Merci beaucoup.*

 

 

*Because Tina speaks French. She’ll know what it means.

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How I Feel About… “Mary: The Making of a Princess”

16 Nov

Last night I watched Mary: The Making of a Princess, the “dramatization” of Mary Donaldson’s meteoric rise from Tasmanian girl-next-door to future Queen of Denmark.

Now, I don’t know if Our Mary herself had any actual input into the script; but all sources seem to be pointing to the negative. I mean, she’s probably v v busy ruling over a foreign country and buying wool-blend coats.

But we all know that this did actually happen; an unassuming girl from Tasmania literally went out on the turps with her mates and landed herself a flipping prince. I mean, it’s the stuff dreams are made of. Mary is the poster child for every Disney-obsessed single gal who has been told time and time again that meeting their Prince Charming is a f*cking fantasy.

I just don’t know how I feel about what I watched last night.

Opening sequence began. Hello sweeping, panoramic views of Sydney. Mary running along a mountainous pathway, looking forlornly at the couples making PDA’s. Poor Mary. The subtle tones of Ain’t That a Kick in The Head suggested that this probably wasn’t going to be the gritty, expose I was hoping it might be, but rather a Mills & Boon-esque brainchild burst from the compound of Woman’s Day.

What was wrong with it?

First of all, the producers really wanted to get across to us that Our Mary is a good girl. Wholesome, sweet, health-conscious. The list goes on. I mean, she came home from her run, sat on the couch and ate CELERY! Bitch, please. (Mary was all about the running. When she thought she’d been dumped, she wailed about not being able to go for another run. Come on, Mary! Get in bed and eat your feelings like a REGULAR WOMAN!)

Later, when Fred basically just got his junk out, no big deal, and ran into the ocean, Mary hesitantly followed, still in her dress. Again, I’m calling bullsh*t. Hot, charming legitimate prince wants to sexy skinny dip with you and you keep your clothes ON?! Either the producers were really pushing the whole “Virgin Mary” thing or that did not happen. Any woman with half a brain and a thread of libido would be stripping off quicker than you can say, “Haagen Dazs.”

Second of all, I know this is a real story, but it played out too much like a literal fairy tale. Apart from the long-distance issue and the brief mention of some naked model called Bettina, the awkward and often heart-breaking logistics of dating were not explored as much as I would have liked.

After coming back to Sydney to take Mary out for the day on a super yacht, Freddy gets a call that his beloved Grandmama has had a stroke. He swiftly wraps up his seduction on the high seas and hot-foots it out of there back to his kingdom, leaving Mary on the pier in her cut-off cargo pants, looking forlorn and rejected. Now, if this was my life, you could pretty much cut there and have it in the can. Girl meets hot rich guy. Hot rich guy seduces girl. They drink on super yacht. Hot rich guy makes excuse to get the funk out of there. He never calls her again. The end. But we all know that was not the case.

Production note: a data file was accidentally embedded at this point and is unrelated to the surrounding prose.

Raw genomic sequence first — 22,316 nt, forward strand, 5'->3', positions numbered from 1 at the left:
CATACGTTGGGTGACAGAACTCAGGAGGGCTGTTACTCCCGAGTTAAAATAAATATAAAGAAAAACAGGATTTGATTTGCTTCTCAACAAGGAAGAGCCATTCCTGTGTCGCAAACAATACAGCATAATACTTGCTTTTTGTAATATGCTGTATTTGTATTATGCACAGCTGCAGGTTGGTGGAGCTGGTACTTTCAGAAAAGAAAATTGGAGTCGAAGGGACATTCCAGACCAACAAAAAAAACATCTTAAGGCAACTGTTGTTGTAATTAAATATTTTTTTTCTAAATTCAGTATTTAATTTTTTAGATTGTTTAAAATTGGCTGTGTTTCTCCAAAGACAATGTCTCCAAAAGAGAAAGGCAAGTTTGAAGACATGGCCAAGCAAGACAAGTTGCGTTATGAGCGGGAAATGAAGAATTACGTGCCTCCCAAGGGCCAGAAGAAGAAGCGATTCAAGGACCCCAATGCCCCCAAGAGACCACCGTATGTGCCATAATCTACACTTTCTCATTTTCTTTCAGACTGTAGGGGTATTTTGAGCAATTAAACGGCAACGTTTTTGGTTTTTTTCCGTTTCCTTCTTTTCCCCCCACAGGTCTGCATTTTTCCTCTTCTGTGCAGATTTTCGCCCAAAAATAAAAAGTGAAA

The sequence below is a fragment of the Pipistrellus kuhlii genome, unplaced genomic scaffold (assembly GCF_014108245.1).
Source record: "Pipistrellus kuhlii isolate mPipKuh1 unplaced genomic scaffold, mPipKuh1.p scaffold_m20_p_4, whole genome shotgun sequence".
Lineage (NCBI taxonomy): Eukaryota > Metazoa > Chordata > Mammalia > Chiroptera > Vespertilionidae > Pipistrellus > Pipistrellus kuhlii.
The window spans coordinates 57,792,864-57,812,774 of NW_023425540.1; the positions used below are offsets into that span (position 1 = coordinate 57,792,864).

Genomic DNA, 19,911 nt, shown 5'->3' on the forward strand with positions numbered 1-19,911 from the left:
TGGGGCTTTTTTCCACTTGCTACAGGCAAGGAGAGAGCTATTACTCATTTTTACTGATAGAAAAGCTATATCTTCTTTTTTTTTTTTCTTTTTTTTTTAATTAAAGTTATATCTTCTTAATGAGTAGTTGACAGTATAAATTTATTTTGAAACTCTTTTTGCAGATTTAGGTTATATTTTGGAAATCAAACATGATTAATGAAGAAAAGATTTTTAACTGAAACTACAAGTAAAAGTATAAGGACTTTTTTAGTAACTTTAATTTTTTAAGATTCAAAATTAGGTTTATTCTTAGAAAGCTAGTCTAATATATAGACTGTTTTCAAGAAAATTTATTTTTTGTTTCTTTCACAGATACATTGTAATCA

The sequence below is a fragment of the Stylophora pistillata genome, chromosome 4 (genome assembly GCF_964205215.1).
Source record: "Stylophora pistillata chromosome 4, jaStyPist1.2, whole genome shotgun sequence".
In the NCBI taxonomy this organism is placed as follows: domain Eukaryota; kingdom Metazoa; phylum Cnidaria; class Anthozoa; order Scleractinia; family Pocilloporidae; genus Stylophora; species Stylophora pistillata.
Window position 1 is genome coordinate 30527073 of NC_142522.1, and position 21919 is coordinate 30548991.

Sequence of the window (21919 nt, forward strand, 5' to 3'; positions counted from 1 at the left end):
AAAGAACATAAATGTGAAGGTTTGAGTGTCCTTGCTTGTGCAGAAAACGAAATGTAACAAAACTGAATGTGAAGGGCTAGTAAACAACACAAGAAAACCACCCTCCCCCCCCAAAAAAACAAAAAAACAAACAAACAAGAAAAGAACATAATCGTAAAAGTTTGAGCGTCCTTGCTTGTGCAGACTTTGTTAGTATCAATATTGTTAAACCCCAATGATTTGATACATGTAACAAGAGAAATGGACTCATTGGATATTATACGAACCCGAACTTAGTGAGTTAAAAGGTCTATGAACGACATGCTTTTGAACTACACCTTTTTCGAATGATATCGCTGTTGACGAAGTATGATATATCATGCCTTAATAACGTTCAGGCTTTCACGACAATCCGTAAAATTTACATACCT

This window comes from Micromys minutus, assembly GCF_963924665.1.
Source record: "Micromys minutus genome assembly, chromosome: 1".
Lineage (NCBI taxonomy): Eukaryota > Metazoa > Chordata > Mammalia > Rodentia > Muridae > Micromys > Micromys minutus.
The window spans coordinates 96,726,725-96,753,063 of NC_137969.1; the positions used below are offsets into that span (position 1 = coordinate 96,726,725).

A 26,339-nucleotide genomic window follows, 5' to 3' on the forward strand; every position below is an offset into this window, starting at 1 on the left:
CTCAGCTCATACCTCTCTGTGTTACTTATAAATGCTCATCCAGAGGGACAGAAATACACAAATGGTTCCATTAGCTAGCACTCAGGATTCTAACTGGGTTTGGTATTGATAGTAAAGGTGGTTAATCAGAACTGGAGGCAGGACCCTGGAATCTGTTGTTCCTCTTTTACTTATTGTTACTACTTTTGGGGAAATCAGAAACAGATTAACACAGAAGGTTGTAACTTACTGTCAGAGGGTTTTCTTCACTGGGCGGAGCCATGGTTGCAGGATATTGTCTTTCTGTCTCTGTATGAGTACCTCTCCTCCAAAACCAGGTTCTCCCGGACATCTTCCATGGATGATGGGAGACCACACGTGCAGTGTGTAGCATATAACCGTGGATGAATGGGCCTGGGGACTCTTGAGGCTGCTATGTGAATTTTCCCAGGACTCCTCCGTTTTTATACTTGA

And speaking of calling her, that’s the other thing. Did Freddy have some sort of psychic ability? Because ERRY single time Our Mary was sittin around mooning over him, he would magically call her. If life has taught me anything it’s that dudes never call when you’re thinking about them. You just end up drinking yourself into a stupor and yelling at the TV.

Look, it got on my nerves, okay?

Lastly, these previous two issues combined to create an overall narrative that was pretty lacking in real tension. Don’t get me wrong, I appreciated the producers’ efforts to inject the drama, but it didn’t get them far.

The job was pretty much left up to Mary’s gruff, Scottish father. And while he did a fairly stoic job of it, I couldn’t help but wonder how realistic it all was. Sorry to make the comparison again, but seriously, if I turned up at my parents with the Crown Prince of Denmark in tow, they would probably throw a parade big enough to rival Kylie Minogue at bloody Mardi Gras.

Add to that the fact that he wrote a letter asking for Mary’s hand in marriage, I just don’t think there would be a camera lens advanced enough to capture the speed with which my Dad would sign that sucker away. Like, a goddamn PRINCE wants to marry your single daughter; is there a problem here?

So what was good about it?

The soundtrack. Madison Avenue, Killing Heidi and New Radicals. GAWD 2000 was a good year for music! When the opening strains of Don’t Call Me Baby rang out over the Slip Inn dance floor, I was transported to a better day of hair mascara and working part-time at Baskin & Robbins. In fact, the entire Year 2000-vibe of the film was a pleasant and, for the most part, accurate trip down memory lane. A time of dial-up internet and Nikki Webster before the boob job. #memories.

Also the guy who played Prince Frederik was a total dreamboat. He was shirtless a lot. It made me feel things in my own special Danish place.

 

The moral of the story?

As much as we all love Princess Mary, did we girls really need a fluffy telemovie about her real life fairy tale while we sit around fielding d*ck pics on Tinder?

Jury’s out.

 

fred and mary

Maybe you should take your shirt off again.